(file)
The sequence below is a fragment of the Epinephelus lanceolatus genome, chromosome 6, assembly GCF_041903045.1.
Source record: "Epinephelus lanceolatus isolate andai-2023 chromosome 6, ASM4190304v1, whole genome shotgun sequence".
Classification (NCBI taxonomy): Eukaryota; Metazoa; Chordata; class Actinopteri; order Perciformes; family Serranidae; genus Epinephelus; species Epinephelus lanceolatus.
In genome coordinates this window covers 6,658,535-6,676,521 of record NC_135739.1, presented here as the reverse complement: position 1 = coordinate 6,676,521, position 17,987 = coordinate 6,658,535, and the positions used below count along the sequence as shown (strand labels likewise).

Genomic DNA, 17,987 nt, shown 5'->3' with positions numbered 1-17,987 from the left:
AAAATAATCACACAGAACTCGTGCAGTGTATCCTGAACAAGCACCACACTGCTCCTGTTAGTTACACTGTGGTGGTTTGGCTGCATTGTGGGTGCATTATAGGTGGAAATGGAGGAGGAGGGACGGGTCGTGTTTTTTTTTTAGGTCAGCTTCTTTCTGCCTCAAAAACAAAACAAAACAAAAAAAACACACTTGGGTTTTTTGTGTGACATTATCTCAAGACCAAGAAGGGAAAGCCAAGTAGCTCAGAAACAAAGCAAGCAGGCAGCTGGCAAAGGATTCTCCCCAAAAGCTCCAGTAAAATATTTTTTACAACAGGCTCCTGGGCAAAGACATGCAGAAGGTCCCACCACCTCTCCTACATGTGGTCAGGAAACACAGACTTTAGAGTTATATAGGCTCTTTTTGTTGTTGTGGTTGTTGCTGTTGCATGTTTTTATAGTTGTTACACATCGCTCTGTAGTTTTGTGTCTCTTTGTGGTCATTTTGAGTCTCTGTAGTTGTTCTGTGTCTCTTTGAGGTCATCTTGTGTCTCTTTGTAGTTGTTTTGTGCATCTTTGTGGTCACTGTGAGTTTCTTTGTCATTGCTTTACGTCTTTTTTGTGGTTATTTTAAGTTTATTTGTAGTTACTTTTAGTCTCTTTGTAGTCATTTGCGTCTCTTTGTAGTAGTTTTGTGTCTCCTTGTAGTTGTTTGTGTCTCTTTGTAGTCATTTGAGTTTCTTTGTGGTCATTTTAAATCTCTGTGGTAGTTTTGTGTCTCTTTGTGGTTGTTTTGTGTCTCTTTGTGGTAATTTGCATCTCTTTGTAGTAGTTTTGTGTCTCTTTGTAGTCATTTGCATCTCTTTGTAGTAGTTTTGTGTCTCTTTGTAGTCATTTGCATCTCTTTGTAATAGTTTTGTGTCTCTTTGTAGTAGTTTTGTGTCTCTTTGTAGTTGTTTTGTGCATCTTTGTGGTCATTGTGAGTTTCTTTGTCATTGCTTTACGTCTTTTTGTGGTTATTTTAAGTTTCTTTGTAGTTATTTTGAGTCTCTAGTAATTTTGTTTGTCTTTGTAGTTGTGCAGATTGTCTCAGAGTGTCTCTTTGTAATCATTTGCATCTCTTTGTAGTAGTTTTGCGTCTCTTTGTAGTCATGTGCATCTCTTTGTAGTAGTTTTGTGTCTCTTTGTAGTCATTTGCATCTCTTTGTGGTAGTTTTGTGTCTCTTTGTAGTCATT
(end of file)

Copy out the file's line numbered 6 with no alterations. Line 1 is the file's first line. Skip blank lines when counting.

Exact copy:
AAAATAATCACACAGAACTCGTGCAGTGTATCCTGAACAAGCACCACACTGCTCCTGTTAGTTACACTGTGGTGGTTTGGCTGCATTGTGGGTGCATTATAGGTGGAAATGGAGGAGGAGGGACGGGTCGTGTTTTTTTTTTAGGTCAGCTTCTTTCTGCCTCAAAAACAAAACAAAACAAAAAAAACACACTTGGGTTTTTTGTGTGACATTATCTCAAGACCAAGAAGGGAAAGCCAAGTAGCTCAGAAACAAAGCAAGCAGGCAGCTGGCAAAGGATTCTCCCCAAAAGCTCCAGTAAAATATTTTTTACAACAGGCTCCTGGGCAAAGACATGCAGAAGGTCCCACCACCTCTCCTACATGTGGTCAGGAAACACAGACTTTAGAGTTATATAGGCTCTTTTTGTTGTTGTGGTTGTTGCTGTTGCATGTTTTTATAGTTGTTACACATCGCTCTGTAGTTTTGTGTCTCTTTGTGGTCATTTTGAGTCTCTGTAGTTGTTCTGTGTCTCTTTGAGGTCATCTTGTGTCTCTTTGTAGTTGTTTTGTGCATCTTTGTGGTCACTGTGAGTTTCTTTGTCATTGCTTTACGTCTTTTTTGTGGTTATTTTAAGTTTATTTGTAGTTACTTTTAGTCTCTTTGTAGTCATTTGCGTCTCTTTGTAGTAGTTTTGTGTCTCCTTGTAGTTGTTTGTGTCTCTTTGTAGTCATTTGAGTTTCTTTGTGGTCATTTTAAATCTCTGTGGTAGTTTTGTGTCTCTTTGTGGTTGTTTTGTGTCTCTTTGTGGTAATTTGCATCTCTTTGTAGTAGTTTTGTGTCTCTTTGTAGTCATTTGCATCTCTTTGTAGTAGTTTTGTGTCTCTTTGTAGTCATTTGCATCTCTTTGTAATAGTTTTGTGTCTCTTTGTAGTAGTTTTGTGTCTCTTTGTAGTTGTTTTGTGCATCTTTGTGGTCATTGTGAGTTTCTTTGTCATTGCTTTACGTCTTTTTGTGGTTATTTTAAGTTTCTTTGTAGTTATTTTGAGTCTCTAGTAATTTTGTTTGTCTTTGTAGTTGTGCAGATTGTCTCAGAGTGTCTCTTTGTAATCATTTGCATCTCTTTGTAGTAGTTTTGCGTCTCTTTGTAGTCATGTGCATCTCTTTGTAGTAGTTTTGTGTCTCTTTGTAGTCATTTGCATCTCTTTGTGGTAGTTTTGTGTCTCTTTGTAGTCATT